The news is out this evening that Robin Williams has died of an apparent suicide and many including myself are trying their best to process this. Many like me grew up with this guy as a constant in our lives, from Mork and Mindy through Good Morning Vietnam to Good Will Hunting. He was a never ending source of energy, only restraining it for a deep well of emotion when a role called for it.
My favorite Robin Williams movie is "What Dreams May Come" where he is the husband of a woman who commits suicide and has to retrieve her from her final fate in the depths of despair for the rest of eternity. In real life, it was Williams himself who had to fight the battle, and ultimately succumbed to the demons he battled.
Depression is a nasty beast. No one chooses to have it, and it isn't easy to defeat. Many live with it on a daily basis, hanging on one day at a time. I know depression and anxiety and it is a war, where each battle is tough and victory is short lived until the next time. Getting help is a necessity, and having someone who understands and knows how to respond is of utmost importance.
Mr. Williams, you made the world laugh and feel better about itself. Now the world mourns your passing. The world is a little less funny today, and we will miss you. Rest In Peace, Robin Williams.
I do a fair share of my photography business online and sell in a lot of different venues, and one of the things I've really had to do my homework on is keywording my photography listings and website in order for them to be found by a customer. Every site is different in how they handle their keywords. If you're not sure what I mean by keywords (or tags), they are the words assigned to items, blog posts, websites, or pretty much anything else on the internet that helps tie what is being posted to what a searcher is looking for.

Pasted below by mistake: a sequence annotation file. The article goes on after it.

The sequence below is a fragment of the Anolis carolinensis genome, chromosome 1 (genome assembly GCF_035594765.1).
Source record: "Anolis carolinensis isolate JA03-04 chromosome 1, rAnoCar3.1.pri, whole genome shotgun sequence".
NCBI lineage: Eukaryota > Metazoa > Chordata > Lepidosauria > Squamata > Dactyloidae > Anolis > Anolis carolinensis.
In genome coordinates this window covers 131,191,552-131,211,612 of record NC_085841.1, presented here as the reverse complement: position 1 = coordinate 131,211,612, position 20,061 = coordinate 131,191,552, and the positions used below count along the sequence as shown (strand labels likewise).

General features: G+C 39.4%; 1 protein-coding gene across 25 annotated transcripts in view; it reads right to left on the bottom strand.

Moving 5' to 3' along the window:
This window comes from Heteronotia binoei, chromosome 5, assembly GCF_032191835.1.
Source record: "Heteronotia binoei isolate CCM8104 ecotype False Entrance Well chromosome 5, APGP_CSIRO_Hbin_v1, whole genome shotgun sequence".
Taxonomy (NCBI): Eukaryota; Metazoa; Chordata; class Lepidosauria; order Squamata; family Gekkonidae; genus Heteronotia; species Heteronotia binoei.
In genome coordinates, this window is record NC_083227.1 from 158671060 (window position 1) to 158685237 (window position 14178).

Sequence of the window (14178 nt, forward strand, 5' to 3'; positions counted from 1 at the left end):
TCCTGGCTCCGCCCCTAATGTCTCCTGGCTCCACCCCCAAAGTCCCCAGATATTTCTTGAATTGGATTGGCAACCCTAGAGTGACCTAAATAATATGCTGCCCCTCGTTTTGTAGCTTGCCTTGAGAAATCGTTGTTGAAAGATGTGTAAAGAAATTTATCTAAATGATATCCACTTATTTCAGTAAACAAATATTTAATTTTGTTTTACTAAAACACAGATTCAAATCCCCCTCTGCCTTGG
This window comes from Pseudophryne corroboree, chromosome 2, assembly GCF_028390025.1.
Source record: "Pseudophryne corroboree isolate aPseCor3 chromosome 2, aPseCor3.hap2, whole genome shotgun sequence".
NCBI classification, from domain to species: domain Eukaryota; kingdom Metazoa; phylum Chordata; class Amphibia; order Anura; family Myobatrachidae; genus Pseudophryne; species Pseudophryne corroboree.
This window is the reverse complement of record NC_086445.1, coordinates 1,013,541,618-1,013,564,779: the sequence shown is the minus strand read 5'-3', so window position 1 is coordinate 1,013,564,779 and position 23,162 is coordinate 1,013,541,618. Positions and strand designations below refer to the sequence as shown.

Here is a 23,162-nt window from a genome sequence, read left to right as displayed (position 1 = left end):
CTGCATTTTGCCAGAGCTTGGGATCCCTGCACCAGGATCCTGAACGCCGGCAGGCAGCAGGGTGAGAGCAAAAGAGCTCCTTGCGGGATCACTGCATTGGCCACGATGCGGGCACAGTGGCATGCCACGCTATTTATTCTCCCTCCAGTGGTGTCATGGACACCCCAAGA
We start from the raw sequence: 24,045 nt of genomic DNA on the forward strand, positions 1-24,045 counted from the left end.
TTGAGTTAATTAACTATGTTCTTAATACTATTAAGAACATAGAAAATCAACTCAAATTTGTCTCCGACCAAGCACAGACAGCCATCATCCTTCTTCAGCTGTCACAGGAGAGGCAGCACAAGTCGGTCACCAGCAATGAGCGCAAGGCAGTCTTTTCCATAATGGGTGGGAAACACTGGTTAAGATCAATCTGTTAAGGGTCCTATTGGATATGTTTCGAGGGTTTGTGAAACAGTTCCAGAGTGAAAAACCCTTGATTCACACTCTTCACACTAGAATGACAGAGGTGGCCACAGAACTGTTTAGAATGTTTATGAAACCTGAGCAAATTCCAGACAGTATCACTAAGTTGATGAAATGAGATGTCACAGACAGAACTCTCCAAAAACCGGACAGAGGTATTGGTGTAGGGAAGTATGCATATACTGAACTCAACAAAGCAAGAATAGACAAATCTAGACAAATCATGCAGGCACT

Each site has their own algorithm that brings back results in what is believed to be most relevant to the person who is searching. Google has their own, Fine Art America has theirs, Yahoo, Zazzle...you name it. Each has their own way of optimizing the search of an item. It's up to the photographer, seller, or blogger to figure out the best keywords that will get their item seen amongst millions and millions of other listings.
So what can you do? There are no magic keywords that will be a one size fits all, so here are some steps to help navigate the SEO waters.
1. Be your customer. - If you were purchasing the item you are selling, how would you search for it? If you were selling a large print of a thunderstorm, would you search "large print"? Maybe more specifically you would be searching for a "thunderstorm print", or even more specifically "24 x 36 thunderstorm print".
2. Don't be afraid to be specific. - In the thunderstorm print example above, maybe you captured the photograph in Oklahoma and there is a sunset on the horizon. So being more specific with your keywords would be "24 x 36 thunderstorm print, Oklahoma, sunset". The more specific and creative you are with your keywords, the more likely it will be that someone searching specifically for the item your are offering will find you. Chances are someone isn't searching "large print" and buying the first thing that comes up. Most people already have an idea of what they are looking for. It's up to you to make sure yours is what they see..